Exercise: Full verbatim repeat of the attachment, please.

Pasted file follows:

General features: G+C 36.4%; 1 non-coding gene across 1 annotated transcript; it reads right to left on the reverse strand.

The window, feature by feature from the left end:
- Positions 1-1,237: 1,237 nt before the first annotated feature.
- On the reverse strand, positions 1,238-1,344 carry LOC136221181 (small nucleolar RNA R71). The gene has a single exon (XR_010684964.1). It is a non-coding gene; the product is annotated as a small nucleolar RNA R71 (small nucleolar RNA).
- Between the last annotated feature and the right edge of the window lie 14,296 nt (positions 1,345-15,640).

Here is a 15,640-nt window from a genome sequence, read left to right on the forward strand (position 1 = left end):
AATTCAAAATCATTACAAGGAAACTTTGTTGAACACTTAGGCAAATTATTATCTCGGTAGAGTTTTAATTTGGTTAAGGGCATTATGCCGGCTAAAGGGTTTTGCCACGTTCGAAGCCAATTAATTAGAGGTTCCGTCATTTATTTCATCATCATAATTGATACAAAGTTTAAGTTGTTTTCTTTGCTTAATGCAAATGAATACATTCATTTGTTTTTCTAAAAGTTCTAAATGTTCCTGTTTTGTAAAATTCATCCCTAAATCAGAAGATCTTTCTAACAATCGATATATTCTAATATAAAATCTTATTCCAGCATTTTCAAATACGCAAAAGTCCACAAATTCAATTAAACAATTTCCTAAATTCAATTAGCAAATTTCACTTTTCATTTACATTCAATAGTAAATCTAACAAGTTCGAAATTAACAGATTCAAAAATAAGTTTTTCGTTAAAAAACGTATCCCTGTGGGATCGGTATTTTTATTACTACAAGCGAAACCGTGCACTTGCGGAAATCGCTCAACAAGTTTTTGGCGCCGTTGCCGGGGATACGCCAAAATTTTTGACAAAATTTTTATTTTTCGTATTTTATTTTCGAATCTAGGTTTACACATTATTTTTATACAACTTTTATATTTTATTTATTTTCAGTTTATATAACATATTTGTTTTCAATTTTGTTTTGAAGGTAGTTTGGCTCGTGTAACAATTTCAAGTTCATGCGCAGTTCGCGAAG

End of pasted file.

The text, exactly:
General features: G+C 36.4%; 1 non-coding gene across 1 annotated transcript; it reads right to left on the reverse strand.

The window, feature by feature from the left end:
- Positions 1-1,237: 1,237 nt before the first annotated feature.
- On the reverse strand, positions 1,238-1,344 carry LOC136221181 (small nucleolar RNA R71). The gene has a single exon (XR_010684964.1). It is a non-coding gene; the product is annotated as a small nucleolar RNA R71 (small nucleolar RNA).
- Between the last annotated feature and the right edge of the window lie 14,296 nt (positions 1,345-15,640).

Here is a 15,640-nt window from a genome sequence, read left to right on the forward strand (position 1 = left end):
AATTCAAAATCATTACAAGGAAACTTTGTTGAACACTTAGGCAAATTATTATCTCGGTAGAGTTTTAATTTGGTTAAGGGCATTATGCCGGCTAAAGGGTTTTGCCACGTTCGAAGCCAATTAATTAGAGGTTCCGTCATTTATTTCATCATCATAATTGATACAAAGTTTAAGTTGTTTTCTTTGCTTAATGCAAATGAATACATTCATTTGTTTTTCTAAAAGTTCTAAATGTTCCTGTTTTGTAAAATTCATCCCTAAATCAGAAGATCTTTCTAACAATCGATATATTCTAATATAAAATCTTATTCCAGCATTTTCAAATACGCAAAAGTCCACAAATTCAATTAAACAATTTCCTAAATTCAATTAGCAAATTTCACTTTTCATTTACATTCAATAGTAAATCTAACAAGTTCGAAATTAACAGATTCAAAAATAAGTTTTTCGTTAAAAAACGTATCCCTGTGGGATCGGTATTTTTATTACTACAAGCGAAACCGTGCACTTGCGGAAATCGCTCAACAAGTTTTTGGCGCCGTTGCCGGGGATACGCCAAAATTTTTGACAAAATTTTTATTTTTCGTATTTTATTTTCGAATCTAGGTTTACACATTATTTTTATACAACTTTTATATTTTATTTATTTTCAGTTTATATAACATATTTGTTTTCAATTTTGTTTTGAAGGTAGTTTGGCTCGTGTAACAATTTCAAGTTCATGCGCAGTTCGCGAAG